No Bankruptcy for States
Byline: The Register-Guard
The notion that deficit- ridden states should be able to declare bankruptcy is a slam dunk for the Bad Idea Hall of Fame, but don't expect it go away any time soon. Not with states across the country mired in financial despair. Tax revenues are plunging, demands for services are soaring and obligations for pensions and health care are devouring ever-larger portions of state budgets.
The idea is being pushed by a growing number of conservative activists, including Newt Gingrich and Jeb Bush (Commentary, Feb. 6). They're trying to whip up support in Congress for an amendment to federal law that would allow cash-strapped states to enter a bankruptcy process, which would enable them to restructure or unload debts owed to public employees and other creditors.
The idea is winning support among conservatives, who say it would provide a way to wipe out state debts overnight and avoid another costly federal bailout of state governments. It also would provide states a convenient way to disembowel financially and politically the public employee unions that provide pivotal support for the Democratic Party.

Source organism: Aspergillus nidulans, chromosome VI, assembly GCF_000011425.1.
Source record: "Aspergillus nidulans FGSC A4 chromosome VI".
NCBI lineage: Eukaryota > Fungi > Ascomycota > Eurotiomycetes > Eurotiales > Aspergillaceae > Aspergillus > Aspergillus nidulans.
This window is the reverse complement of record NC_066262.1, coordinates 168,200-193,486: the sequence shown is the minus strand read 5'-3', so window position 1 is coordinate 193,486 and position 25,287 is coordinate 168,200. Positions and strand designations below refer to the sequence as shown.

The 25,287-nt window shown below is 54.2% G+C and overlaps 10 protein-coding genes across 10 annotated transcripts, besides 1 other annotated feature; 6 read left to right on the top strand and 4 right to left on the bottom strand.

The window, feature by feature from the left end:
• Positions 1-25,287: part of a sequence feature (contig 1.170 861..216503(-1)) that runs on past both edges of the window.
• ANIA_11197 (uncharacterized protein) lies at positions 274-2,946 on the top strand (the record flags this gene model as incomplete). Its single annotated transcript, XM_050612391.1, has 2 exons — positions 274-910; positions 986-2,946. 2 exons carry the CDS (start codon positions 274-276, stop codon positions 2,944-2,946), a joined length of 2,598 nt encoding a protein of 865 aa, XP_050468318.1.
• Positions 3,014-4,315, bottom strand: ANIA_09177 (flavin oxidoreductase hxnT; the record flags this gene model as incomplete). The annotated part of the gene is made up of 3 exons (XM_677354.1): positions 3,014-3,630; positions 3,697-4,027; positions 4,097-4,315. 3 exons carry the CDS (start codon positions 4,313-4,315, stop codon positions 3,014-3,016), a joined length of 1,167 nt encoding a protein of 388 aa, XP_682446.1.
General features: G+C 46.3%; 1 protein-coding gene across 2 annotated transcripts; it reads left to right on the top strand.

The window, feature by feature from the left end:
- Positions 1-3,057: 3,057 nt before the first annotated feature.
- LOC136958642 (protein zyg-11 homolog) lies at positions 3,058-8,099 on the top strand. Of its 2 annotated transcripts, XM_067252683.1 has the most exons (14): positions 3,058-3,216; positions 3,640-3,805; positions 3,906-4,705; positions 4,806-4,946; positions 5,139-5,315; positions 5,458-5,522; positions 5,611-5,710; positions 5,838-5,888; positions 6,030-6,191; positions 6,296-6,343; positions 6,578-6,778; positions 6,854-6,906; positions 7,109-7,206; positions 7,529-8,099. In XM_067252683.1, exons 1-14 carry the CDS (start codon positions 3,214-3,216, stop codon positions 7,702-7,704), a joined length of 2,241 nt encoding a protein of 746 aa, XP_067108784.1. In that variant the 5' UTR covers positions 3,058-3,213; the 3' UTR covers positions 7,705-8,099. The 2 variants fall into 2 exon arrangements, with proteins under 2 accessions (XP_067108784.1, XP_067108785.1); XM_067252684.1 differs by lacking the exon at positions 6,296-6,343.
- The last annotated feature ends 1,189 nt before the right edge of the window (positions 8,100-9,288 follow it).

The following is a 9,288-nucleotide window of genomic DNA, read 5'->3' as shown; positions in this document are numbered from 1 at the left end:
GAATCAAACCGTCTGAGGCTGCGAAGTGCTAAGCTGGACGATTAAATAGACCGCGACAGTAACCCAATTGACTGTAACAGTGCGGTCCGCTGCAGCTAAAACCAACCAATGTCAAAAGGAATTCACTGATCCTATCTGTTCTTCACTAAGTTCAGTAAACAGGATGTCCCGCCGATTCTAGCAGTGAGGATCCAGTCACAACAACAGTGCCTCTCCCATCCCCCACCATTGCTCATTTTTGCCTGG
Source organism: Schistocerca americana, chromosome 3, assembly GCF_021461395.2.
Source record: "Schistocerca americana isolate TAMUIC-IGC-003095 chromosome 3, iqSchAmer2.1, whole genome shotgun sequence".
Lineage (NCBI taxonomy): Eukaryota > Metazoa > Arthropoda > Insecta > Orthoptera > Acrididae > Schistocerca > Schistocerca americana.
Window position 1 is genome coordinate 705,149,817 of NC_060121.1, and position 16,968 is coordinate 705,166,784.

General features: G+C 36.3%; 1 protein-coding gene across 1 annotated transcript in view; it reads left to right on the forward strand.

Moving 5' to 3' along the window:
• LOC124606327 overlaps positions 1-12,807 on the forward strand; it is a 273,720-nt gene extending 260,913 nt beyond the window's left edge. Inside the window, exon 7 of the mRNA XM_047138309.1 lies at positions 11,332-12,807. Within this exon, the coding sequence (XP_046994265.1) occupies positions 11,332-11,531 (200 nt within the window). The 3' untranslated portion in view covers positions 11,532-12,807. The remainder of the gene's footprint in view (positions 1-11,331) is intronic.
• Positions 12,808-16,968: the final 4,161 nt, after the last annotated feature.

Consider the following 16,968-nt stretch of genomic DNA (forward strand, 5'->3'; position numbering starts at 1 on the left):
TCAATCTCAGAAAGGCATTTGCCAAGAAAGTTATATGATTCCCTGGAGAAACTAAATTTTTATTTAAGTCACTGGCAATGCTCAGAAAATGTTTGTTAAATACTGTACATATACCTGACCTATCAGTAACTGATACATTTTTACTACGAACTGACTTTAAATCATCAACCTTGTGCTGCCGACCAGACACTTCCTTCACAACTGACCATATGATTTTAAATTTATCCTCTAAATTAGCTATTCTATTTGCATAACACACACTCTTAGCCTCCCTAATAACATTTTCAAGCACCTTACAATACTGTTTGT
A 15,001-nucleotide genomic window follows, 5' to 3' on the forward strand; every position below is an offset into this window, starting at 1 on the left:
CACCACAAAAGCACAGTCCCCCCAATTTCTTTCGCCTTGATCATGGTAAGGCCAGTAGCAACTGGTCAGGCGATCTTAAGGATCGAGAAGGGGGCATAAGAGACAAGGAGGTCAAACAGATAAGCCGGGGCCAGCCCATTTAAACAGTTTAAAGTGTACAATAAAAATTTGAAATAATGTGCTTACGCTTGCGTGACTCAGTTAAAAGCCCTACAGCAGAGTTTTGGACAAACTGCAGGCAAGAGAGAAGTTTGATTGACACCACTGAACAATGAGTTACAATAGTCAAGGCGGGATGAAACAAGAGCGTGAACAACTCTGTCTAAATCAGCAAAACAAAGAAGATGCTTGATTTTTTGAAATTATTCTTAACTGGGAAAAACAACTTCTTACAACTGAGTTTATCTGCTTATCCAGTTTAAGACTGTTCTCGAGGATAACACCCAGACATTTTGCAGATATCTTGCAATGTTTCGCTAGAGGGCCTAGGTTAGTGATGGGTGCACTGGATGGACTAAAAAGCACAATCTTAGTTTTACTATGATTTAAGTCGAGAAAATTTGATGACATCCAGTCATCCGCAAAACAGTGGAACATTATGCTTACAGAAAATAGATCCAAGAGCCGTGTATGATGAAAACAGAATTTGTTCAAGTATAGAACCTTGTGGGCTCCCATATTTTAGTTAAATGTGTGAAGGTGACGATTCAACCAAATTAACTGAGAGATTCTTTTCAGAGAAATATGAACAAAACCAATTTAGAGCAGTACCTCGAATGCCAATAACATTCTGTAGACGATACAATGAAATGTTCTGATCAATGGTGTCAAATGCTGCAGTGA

Conservatives cite a recent study by the Pew Center on the States, which shows a $1 trillion gap between the pension, health care and other retirement benefits that states have promised employees and the amount of money they have to fund those benefits. Some experts believe the gap actually is closer to $3 trillion.
It's an astonishing debt, one that undermines state and local governments' ability to pay for basic services for years to come. But the bankruptcy proposal, which is opposed by the National Governors Association, isn't the right response. …